Disconnecting the IAC should result in a very low idle speed, and possibly even a stall. Normally a stall, really. The other guy on this forum bumps this a tad bit, so if the IAC does go bad, maybe the vehicle wouldn't stall. I would unplug the IAC, and drop the idle speed as low as you possibly can. This should coincide with a correct TPS voltage if all is well. A nice low idle speed should line up with the correct 1.00 volt TPS voltage.

Once you've got that right, and you're sure that the throttle cable isn't binding and holding it open (work the throttle cable slowly and see if it sticks when closing slowly), then the only other causes of high idle would be that the PCM is actually commanding this, or there is a vacuum leak.

Vacuum leaks likely produce lean codes in the PCM, and should be able to be found with some inspection under the hood. Remember that the PCV system is also part of that, so any air leaking into the inside of the engine (like valve covers, oil filler caps, etc) are a part of the vacuum system. In other words, make sure the oil cap is not missing.

Unmetered air is basically a vacuum leak too, and will cause a lean condition, which could raise idle speed. Make sure everything is hooked up right, and that all air entering the engine has gone thru the airflow meter first. This pretty much means check any aftermarket type stuff you've put on the car. The stock stuff is going to be in the right location already.

There is generally only two reasons why the PCM would command a high idle speed, and that is 1) the temperature is cold, or possibly too hot as well and 2) for dashpot purposes. So check the coolant temp sensor with a scan tool, or at the very least look for a trouble code related to the temp sensor. Next, make sure the TPS is in "idle" mode. The PCM reads the TPS voltage and classifies it as one of 3 modes. Idle, part throttle, and WOT. Anything over about 2.5 to 3.5 volts could be WOT, depending on the calibration in the PCM. Idle is whatever the TPS is when you turn the key on. Part throttle is anything that's about .03 volts over the idle voltage. This is where you could get into trouble. If the idle TPS voltage is 1.00, and your throttle plate sticks a little (or cable sticks), it might not return to 1.00. Maybe it gets stuck at 1.06, which would make the PCM think you're at part throttle.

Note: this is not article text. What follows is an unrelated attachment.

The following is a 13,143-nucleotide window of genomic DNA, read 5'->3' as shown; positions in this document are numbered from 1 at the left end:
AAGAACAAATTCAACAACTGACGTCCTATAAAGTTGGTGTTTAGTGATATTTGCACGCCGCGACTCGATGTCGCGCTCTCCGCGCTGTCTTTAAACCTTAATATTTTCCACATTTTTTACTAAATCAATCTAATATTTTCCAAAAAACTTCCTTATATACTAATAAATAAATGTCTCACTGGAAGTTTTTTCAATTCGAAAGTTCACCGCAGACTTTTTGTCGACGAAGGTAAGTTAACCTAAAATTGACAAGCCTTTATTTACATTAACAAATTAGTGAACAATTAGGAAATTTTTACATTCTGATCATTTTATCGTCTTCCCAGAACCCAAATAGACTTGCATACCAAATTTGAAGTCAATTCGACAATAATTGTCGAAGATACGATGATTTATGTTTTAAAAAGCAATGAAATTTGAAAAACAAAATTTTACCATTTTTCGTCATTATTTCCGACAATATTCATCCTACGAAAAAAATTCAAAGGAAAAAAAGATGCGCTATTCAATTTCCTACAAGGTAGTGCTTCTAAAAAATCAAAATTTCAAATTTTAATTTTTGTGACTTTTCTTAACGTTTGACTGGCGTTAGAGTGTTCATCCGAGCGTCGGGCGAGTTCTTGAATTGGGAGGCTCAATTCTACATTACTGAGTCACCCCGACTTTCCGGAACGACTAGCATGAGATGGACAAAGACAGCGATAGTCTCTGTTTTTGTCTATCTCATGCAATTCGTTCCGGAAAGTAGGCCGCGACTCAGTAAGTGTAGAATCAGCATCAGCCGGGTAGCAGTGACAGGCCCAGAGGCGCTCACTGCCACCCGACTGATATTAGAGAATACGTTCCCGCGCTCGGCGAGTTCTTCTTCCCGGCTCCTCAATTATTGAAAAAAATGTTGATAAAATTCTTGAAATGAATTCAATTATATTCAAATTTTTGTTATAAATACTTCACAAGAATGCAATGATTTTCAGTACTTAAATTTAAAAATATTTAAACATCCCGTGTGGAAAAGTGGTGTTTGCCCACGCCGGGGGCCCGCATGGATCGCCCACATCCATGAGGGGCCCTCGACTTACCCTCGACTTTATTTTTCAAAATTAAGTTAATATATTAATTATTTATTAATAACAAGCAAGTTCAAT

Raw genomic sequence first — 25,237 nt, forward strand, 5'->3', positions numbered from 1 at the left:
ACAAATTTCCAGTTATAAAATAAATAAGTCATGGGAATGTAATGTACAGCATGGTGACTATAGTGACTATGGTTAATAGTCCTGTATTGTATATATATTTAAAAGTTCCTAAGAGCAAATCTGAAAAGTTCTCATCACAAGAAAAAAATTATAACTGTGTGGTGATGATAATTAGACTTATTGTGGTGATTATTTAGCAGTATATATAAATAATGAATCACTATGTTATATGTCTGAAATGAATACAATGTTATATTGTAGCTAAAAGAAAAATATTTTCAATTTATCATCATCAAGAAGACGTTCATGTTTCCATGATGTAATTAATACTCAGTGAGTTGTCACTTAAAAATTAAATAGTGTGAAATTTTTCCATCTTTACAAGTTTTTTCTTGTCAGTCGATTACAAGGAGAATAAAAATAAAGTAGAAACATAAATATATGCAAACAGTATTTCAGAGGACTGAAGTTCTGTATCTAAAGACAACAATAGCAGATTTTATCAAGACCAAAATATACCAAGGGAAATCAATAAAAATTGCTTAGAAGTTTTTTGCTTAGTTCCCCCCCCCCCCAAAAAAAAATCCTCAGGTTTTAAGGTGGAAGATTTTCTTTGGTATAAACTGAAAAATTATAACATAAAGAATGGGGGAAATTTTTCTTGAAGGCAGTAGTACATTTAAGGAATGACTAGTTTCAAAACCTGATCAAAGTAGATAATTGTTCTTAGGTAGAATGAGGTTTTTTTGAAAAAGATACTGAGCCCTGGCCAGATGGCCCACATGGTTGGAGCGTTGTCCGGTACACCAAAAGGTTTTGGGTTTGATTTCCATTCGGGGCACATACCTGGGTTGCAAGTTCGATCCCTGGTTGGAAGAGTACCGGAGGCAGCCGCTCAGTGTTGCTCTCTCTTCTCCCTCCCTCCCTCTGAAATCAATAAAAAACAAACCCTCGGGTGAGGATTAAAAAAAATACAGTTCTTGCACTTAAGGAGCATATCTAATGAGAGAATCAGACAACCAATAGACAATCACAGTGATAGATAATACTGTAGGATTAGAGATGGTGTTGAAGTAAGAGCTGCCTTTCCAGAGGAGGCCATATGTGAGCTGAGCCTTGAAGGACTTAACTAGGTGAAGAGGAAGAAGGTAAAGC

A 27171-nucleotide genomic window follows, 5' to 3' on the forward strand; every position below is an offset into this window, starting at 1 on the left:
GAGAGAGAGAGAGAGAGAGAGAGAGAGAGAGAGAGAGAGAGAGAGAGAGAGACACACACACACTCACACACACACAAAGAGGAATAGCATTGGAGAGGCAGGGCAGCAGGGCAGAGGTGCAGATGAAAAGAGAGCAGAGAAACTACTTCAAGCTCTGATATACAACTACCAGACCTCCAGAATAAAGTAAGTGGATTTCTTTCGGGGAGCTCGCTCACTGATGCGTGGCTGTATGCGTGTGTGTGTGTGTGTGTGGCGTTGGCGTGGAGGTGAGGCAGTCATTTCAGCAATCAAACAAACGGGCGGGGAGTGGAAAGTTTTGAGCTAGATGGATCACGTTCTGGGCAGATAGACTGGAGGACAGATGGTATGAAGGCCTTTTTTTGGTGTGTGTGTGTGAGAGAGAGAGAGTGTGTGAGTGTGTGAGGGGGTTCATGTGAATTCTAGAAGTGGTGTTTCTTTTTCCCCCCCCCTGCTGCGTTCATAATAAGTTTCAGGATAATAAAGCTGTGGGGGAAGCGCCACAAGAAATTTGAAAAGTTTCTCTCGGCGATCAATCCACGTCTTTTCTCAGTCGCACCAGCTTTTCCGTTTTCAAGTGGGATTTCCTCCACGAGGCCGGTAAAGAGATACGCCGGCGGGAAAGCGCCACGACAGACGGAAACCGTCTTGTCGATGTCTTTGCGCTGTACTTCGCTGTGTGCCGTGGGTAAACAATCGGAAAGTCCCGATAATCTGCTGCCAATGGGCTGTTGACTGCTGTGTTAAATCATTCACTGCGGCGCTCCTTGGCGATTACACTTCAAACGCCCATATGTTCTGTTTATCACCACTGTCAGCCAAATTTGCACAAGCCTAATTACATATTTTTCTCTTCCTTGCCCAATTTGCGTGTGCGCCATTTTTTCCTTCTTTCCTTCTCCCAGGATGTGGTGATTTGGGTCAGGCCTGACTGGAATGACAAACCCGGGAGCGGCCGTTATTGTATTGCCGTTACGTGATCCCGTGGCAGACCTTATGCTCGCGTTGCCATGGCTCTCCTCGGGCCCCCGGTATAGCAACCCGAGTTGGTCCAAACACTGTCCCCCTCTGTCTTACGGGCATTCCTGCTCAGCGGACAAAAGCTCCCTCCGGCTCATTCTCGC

At this point, if you cant find vacuum leaks, you need a scan tool with live datastream to read TPS voltage, TPS mode, and Coolant Temperature.

For the $100 you're going to spend at Ford, you could purchase a scan tool with live data. The top of the line Innova might be a good choice, albeit slightly more money. But at least you get to keep the tool when you're done, and it works for all 96-up cars.

It could also be an intake gasket leak, but the problem would be worse when you first start the car up.

There may also be a slim possibility of the vehicle speed sensor causing a deceleration high idle condition that you described, but I doubt it. If your speedo is always right, then you can rule that out.




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Old 06-17-2011, 03:43 PM   #20
2K-XLT
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OK, I went thru your entire procedure in detail:
TPS voltage was reading 0.98 volts.
Idle was at 1000 RPM.
I unplugged the IAC and the idle fell to about 600 RPM.
At this point, I plugged the IAC harness into my "old" IAC and laid it up on the intake hose next to the installed IAC. This was to keep the ECM happy. No CEL. Good.
I drove the vehicle to Kerrville and back, with a couple of stops along the way. About 60 miles R/T. The idle was reading about 600 RPM and the truck drove just fine with the IAC disabled. I like the lower idle speed. But, it's 100 degrees here today! May not be so good when it's cold out.
Got back home to Fredericksburg and let it cool off a while.
I set up my voltmeter to read TPS voltage again. Reading was 0.98 volts.
I then backed off the throttle stop screw until the TPS voltage quit falling at about 0.92 volts, then advanced the screw until it contacted the throttle stop and TPS voltage increased to 0.94 volts. This was to make certain that the throttle was stopping on the screw and not in the bore. Then I readjusted the TPS to read 0.98 volts. The engine idled at 450 RPM.
Turned engine off, plugged the IAC back in again, and started the engine. Idle was about 1100 RPM, but decreased in steps to about 850 RPM, it's lowest. Drove the truck around the neighborhood and it seemed to drive much better, even though the idle was at 1000 RPM when I stopped, but decreased to 850 RPM after a few seconds. So, I can probably live with it.
I still think I may have a problem with the ECM holding idle too high too long.
But, I ordered an Innova 3130 Scan Tool from Amazon.com last night. Should be here sometime next week. The saga continues.............
Thank you again so much for your expertise and helpful advice. There is no way I would have gotten this resolved without your help.